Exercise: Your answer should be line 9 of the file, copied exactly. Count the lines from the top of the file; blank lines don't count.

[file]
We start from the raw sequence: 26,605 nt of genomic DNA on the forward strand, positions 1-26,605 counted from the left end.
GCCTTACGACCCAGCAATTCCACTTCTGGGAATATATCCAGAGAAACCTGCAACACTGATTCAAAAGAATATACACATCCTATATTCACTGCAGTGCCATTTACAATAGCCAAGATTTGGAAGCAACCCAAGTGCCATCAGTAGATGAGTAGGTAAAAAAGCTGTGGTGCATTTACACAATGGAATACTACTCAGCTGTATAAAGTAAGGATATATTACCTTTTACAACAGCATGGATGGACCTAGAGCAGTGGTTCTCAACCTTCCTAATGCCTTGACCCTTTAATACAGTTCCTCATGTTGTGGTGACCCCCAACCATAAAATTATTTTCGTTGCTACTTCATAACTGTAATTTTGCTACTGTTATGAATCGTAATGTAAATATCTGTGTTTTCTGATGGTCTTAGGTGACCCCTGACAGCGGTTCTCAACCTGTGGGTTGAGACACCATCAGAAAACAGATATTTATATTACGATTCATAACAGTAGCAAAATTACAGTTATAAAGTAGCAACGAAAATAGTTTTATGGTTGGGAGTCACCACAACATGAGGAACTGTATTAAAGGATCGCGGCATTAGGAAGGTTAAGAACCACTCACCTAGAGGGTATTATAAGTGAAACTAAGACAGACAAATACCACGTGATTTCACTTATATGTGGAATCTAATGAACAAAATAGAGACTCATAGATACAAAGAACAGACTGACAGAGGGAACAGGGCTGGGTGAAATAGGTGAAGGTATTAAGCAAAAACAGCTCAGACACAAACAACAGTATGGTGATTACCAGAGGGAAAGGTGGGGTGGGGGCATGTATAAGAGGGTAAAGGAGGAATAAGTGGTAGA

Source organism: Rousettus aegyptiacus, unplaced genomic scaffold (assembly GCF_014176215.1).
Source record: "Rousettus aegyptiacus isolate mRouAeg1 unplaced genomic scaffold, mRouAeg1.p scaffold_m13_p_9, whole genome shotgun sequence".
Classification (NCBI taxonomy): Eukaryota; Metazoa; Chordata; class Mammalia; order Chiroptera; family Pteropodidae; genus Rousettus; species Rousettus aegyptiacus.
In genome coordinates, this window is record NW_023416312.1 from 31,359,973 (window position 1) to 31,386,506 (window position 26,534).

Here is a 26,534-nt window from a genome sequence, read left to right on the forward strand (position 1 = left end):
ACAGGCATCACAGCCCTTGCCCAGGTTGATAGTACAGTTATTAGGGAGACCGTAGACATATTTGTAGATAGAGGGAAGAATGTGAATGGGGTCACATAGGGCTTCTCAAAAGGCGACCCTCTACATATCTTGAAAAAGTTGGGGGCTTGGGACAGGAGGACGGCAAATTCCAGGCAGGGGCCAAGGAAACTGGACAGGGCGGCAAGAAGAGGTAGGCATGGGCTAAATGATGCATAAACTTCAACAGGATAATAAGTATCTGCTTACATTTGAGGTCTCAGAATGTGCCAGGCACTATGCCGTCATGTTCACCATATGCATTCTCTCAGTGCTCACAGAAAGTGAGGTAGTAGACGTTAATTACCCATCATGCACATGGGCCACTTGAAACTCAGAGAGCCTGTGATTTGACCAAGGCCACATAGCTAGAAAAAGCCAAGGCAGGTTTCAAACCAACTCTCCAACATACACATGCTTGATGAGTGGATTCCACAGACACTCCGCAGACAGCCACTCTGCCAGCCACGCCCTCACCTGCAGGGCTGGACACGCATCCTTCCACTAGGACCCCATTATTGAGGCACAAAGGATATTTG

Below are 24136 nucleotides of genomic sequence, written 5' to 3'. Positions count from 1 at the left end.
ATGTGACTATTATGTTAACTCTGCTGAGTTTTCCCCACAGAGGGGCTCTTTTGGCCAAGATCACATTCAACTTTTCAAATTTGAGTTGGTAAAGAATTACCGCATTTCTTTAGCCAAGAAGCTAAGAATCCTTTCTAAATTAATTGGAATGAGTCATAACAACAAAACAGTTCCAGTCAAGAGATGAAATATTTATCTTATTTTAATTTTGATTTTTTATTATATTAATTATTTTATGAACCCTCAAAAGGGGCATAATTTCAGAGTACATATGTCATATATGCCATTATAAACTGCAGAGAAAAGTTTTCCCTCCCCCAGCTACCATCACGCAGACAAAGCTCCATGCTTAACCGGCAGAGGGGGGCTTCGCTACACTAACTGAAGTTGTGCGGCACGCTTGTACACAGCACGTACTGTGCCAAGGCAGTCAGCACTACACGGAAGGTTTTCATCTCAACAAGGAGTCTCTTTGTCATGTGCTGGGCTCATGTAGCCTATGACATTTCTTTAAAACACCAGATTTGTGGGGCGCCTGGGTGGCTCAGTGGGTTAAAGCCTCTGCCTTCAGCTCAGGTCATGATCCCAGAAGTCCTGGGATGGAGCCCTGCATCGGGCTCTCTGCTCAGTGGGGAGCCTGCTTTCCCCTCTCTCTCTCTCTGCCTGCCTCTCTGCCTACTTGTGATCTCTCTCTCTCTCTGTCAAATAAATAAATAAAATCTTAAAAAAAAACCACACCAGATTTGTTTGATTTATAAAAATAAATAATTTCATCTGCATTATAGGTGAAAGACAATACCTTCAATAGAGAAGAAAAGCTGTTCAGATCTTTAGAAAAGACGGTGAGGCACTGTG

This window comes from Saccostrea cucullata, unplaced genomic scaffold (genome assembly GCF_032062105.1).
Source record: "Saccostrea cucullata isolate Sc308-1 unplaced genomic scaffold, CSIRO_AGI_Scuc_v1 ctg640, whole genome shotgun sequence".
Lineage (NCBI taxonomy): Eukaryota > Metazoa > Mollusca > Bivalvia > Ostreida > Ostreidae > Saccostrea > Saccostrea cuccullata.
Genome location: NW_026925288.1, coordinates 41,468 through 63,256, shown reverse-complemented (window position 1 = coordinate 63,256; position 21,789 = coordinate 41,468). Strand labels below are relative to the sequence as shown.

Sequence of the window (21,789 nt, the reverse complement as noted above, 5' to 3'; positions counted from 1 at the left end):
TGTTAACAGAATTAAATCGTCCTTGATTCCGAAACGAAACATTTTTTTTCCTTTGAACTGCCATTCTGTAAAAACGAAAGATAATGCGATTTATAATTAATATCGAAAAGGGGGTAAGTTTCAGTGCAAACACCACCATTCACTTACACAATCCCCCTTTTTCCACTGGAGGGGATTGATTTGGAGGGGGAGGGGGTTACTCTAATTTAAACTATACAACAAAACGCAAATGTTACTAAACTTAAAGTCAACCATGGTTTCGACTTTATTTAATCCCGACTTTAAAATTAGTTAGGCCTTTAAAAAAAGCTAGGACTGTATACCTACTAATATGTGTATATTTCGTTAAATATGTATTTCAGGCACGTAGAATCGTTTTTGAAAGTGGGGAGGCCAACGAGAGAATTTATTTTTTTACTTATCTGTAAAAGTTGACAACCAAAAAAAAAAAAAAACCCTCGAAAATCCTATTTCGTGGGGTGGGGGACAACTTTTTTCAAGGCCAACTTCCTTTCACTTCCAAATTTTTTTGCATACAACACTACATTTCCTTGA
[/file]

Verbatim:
Below are 24136 nucleotides of genomic sequence, written 5' to 3'. Positions count from 1 at the left end.